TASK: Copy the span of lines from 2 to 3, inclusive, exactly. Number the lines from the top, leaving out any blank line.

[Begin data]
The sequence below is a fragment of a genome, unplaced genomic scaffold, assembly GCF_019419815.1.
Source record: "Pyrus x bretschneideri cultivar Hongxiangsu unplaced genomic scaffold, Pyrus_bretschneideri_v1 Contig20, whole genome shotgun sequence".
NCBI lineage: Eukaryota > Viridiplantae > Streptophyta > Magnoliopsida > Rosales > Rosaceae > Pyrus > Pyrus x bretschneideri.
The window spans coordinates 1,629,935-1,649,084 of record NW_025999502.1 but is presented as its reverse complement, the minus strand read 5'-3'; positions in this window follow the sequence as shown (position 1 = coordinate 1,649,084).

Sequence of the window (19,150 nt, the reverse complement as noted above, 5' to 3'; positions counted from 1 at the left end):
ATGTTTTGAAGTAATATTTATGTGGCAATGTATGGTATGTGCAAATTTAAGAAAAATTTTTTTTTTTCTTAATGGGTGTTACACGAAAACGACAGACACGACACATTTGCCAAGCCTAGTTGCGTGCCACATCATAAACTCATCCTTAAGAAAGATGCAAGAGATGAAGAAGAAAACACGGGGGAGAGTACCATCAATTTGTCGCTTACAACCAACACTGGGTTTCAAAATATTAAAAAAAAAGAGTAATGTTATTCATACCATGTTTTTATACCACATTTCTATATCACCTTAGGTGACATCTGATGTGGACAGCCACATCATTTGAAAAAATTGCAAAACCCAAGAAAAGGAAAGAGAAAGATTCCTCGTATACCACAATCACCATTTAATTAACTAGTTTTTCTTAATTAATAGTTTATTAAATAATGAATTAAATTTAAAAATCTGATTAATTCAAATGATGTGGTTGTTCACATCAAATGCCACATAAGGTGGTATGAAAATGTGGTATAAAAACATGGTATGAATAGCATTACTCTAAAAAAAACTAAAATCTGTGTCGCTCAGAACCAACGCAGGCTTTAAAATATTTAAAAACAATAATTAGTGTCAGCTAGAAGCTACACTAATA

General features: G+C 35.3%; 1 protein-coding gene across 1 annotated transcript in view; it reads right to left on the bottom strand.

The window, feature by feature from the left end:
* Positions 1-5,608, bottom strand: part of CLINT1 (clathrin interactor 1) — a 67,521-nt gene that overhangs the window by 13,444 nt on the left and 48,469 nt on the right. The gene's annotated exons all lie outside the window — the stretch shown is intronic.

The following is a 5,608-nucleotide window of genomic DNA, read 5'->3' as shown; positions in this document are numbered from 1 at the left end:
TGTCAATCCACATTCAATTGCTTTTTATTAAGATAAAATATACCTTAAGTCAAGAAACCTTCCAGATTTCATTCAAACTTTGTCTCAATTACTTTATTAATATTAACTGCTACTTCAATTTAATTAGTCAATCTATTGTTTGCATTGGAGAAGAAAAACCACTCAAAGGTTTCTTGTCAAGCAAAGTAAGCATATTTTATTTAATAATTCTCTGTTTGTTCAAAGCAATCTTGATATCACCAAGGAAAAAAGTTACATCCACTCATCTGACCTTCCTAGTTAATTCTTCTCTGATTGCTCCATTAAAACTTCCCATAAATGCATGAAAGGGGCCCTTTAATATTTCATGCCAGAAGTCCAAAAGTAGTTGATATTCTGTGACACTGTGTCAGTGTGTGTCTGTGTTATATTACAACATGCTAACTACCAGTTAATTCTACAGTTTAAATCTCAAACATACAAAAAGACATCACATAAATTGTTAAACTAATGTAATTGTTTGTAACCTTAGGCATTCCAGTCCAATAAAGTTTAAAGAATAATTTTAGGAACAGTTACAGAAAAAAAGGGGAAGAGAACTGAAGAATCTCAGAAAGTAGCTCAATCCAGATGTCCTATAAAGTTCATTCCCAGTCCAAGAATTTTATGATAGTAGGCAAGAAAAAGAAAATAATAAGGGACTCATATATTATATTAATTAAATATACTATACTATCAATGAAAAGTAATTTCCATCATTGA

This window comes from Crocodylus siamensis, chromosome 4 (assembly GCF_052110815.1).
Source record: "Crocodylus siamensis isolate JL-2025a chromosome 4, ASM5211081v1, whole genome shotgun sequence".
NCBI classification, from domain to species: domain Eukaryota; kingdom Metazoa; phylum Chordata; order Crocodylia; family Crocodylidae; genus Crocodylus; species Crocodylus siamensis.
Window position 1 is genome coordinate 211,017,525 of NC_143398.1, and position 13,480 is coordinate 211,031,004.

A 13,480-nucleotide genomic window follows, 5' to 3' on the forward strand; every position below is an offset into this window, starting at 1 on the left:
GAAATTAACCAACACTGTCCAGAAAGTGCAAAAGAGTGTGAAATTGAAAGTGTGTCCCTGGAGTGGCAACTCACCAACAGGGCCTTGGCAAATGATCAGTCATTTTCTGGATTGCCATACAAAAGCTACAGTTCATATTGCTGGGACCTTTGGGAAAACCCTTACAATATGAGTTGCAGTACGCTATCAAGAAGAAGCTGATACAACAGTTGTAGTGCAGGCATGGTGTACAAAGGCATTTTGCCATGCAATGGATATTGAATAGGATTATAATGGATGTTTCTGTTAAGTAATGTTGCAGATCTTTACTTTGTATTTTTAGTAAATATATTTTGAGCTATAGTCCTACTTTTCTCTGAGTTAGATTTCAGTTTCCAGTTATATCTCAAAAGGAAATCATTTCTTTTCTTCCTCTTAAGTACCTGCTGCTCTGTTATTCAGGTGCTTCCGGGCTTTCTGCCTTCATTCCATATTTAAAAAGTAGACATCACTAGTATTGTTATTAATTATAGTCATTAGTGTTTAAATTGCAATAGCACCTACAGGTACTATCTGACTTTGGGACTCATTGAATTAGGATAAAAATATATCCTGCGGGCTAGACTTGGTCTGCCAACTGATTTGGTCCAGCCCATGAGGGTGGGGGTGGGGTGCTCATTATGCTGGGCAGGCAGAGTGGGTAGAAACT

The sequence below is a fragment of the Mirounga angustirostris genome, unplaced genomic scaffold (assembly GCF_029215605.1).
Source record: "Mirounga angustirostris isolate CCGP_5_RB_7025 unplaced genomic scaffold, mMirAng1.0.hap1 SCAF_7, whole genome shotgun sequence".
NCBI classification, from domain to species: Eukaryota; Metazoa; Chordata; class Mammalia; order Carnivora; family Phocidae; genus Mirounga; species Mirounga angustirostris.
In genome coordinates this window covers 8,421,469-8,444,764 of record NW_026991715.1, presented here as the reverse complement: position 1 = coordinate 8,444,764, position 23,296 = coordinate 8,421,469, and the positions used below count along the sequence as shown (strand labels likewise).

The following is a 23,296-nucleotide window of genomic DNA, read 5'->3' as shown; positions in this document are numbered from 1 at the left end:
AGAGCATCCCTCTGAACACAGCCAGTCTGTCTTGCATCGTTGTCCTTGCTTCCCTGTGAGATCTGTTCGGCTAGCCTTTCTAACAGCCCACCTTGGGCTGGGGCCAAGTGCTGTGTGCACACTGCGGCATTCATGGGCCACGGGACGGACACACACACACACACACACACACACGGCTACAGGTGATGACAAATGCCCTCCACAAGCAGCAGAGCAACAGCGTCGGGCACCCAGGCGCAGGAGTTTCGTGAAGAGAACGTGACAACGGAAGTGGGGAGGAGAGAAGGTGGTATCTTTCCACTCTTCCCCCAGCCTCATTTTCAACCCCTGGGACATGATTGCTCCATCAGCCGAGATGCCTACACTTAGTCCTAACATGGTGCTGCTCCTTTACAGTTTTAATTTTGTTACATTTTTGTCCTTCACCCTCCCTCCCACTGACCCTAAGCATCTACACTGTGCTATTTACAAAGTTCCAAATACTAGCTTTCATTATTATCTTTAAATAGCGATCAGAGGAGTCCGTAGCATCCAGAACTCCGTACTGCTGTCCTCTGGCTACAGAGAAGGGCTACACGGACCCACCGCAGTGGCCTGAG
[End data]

Source record: "Pyrus x bretschneideri cultivar Hongxiangsu unplaced genomic scaffold, Pyrus_bretschneideri_v1 Contig20, whole genome shotgun sequence".
NCBI lineage: Eukaryota > Viridiplantae > Streptophyta > Magnoliopsida > Rosales > Rosaceae > Pyrus > Pyrus x bretschneideri.